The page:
Radiation in the 3 to 5 micron wave length range is passed by bandpass filter 110 to detector 24 which may be a lead selenide detector, for example. This bandpass includes muzzle flash and hot body radiation. A chopper 124 is utilized to reduce the continuous hot body radiation to pulsed form. Thus the output of detector 24 is a pulsed signal. The pulse width determines whether the information will be processed by electronics network 130 or by network 132. In the case of muzzle flash pulse width, the information is processed and delivered to the logic network 136 by the long wavelength IR monopulse electronics network 130 for eventual display through the invisible-to-visible converter 26. Hot body and monopulse electronics network 132 detects the precise pulse width to determine the angular displacement from center of the hot body radiation. The pulse width varies with the displacement from center, in accordance with the transparent portions 40 of chopper 36 illustrated in FIG. 2a. It is also possible to use the phase relationship between the rotational frequency of the chopper and the phase of the pulsed hot body radiation signal from the detector 24 to resolve the angular orientation of the radiation. Since the primary strength of the radiation may be in the invisible range, this information is also delivered to the pulse shaping digital converter 134 via the logic network 136 for eventual display on the invisible-to- visible converter 26. Logic network 136 establishes a target signature priority of display and input to the fire control computer 140 so that only the most pertinent information is displayed as an illuminated LED in display 26. The logic network 138 sends the impact flash angle data to the fire control computer 140 when that is available, and utilizes the timed flash only when the impact flash is not detected by the detector 22. The output of the logic network 136 is used in conjunction with the output of the timed flash/impact flash network 138 to generate in the fire control computer 140 a differential error signal between the centroid of the target and the centroid of the bullet pattern. In addition, helmet angle data, shown as block 139 in FIG. 7, is fed into the fire control computer 140. Such angle data could be obtained from a pantagraph or servoed gimbal devices in other systems, for example. The result of the foregoing is a closed-loop solution that is not affected by small imperfections in the target tracking. Thus the fire control computer 140 receives information on the relative orientation between the target location and the line of flight of the projectile. This differential angular error between these two positions results in closed-loop gun aim orders to reduce the error for subsequent rounds. Closed-loop corrections are in addition to a standard director fire control system.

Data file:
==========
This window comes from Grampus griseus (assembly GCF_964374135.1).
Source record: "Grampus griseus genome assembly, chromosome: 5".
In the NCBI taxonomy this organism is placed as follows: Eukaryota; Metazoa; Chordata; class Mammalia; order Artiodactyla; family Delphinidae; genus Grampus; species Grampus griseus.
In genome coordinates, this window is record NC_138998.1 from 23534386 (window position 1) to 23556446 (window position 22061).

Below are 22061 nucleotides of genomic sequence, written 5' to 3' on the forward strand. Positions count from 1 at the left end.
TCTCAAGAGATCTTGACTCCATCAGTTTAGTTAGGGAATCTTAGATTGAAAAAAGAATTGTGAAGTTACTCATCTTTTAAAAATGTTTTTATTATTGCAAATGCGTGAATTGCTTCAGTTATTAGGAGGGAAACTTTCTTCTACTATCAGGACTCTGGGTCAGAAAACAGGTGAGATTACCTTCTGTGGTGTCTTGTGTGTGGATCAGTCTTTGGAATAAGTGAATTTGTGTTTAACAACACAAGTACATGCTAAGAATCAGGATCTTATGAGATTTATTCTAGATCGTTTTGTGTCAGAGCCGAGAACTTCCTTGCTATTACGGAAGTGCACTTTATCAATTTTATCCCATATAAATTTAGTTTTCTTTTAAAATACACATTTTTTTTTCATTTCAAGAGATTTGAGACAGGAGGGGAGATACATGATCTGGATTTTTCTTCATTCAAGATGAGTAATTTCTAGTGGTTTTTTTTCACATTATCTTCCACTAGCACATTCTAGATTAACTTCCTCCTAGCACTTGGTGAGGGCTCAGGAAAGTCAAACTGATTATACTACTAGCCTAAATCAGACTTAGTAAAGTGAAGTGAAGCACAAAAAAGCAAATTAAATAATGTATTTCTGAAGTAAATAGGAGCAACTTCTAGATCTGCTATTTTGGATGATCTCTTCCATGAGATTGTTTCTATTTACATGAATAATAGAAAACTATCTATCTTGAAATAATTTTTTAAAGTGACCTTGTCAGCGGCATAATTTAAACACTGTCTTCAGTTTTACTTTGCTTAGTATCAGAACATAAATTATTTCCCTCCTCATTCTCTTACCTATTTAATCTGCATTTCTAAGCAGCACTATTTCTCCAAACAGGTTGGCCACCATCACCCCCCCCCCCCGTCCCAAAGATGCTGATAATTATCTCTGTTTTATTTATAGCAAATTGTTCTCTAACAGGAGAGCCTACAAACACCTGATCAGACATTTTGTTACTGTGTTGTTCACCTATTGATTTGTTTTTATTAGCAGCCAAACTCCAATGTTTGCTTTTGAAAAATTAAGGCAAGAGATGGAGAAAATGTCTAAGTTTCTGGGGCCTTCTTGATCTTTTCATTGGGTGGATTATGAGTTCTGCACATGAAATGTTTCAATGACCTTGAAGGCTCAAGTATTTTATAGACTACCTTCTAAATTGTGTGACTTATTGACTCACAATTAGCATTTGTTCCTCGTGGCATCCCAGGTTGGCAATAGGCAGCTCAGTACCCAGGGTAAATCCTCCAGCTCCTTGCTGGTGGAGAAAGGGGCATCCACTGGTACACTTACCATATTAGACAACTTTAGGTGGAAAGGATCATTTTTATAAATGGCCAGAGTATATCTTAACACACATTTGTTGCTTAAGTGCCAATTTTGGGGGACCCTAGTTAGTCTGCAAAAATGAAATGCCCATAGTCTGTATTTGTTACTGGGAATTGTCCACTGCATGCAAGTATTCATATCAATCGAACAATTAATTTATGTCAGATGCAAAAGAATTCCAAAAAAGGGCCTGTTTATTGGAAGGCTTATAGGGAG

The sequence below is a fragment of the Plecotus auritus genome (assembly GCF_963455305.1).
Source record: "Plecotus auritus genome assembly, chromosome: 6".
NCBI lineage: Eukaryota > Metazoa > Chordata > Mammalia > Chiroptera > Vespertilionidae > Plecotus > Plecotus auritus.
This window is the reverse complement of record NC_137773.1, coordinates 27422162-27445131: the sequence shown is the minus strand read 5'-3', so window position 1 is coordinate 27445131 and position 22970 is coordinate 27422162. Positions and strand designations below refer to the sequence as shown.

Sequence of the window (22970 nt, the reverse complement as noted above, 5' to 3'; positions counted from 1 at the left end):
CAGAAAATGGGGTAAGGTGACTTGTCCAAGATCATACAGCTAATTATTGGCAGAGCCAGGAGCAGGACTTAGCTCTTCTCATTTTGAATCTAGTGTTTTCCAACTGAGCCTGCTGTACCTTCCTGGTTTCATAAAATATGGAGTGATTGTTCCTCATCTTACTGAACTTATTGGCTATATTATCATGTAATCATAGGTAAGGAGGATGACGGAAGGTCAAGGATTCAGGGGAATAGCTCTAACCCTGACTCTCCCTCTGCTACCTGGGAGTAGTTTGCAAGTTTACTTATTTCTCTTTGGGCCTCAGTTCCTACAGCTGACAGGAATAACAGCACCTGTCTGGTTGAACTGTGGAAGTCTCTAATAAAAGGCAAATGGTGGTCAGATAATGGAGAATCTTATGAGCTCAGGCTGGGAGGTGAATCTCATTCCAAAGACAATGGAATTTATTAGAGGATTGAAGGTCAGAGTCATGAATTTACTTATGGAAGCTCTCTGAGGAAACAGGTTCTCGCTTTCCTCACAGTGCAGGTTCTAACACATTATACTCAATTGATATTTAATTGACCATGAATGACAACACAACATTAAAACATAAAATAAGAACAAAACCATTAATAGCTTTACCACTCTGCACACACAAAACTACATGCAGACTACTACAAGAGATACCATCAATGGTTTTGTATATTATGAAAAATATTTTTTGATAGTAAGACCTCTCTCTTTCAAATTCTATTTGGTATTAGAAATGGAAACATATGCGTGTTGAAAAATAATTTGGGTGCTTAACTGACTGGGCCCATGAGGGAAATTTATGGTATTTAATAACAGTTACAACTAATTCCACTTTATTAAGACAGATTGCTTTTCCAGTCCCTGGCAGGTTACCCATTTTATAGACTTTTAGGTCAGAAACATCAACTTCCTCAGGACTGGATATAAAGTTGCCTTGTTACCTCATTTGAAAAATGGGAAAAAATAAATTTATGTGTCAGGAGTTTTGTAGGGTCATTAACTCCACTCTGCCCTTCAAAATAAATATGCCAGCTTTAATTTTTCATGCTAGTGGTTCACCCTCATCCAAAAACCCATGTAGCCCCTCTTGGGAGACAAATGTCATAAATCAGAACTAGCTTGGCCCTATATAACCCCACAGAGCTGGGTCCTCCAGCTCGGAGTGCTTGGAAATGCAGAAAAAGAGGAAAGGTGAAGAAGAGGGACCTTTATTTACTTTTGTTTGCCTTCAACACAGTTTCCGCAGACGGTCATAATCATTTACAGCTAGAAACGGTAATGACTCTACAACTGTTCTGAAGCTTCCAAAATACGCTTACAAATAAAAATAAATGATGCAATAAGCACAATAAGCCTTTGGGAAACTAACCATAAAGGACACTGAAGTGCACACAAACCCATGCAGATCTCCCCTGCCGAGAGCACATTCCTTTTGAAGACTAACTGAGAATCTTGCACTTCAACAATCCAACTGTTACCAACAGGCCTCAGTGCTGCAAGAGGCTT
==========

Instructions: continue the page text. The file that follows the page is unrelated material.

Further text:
The amplitude monopulse electronics networks 114, 120, 122, 130 and 132 are of the type used in radar systems which derive angle-error information on the basis of a single pulse. This radar tracking technique is also called "simultaneous lobing" by those skilled in the art. Conventional digital techniques are used in the logic networks 136 and 138 with such circuits as a read-only memory, NAND gates, etc., which, in effect, form a truth table. As is known, a truth table is a table that describes a logic function by listing all possible conbinations of input values and indicating for each such combination the true output values. The fire control computer 140 is a general purpose digital computer which uses the outputs of the logic networks 136 and 138 for the solution of the fire control equation.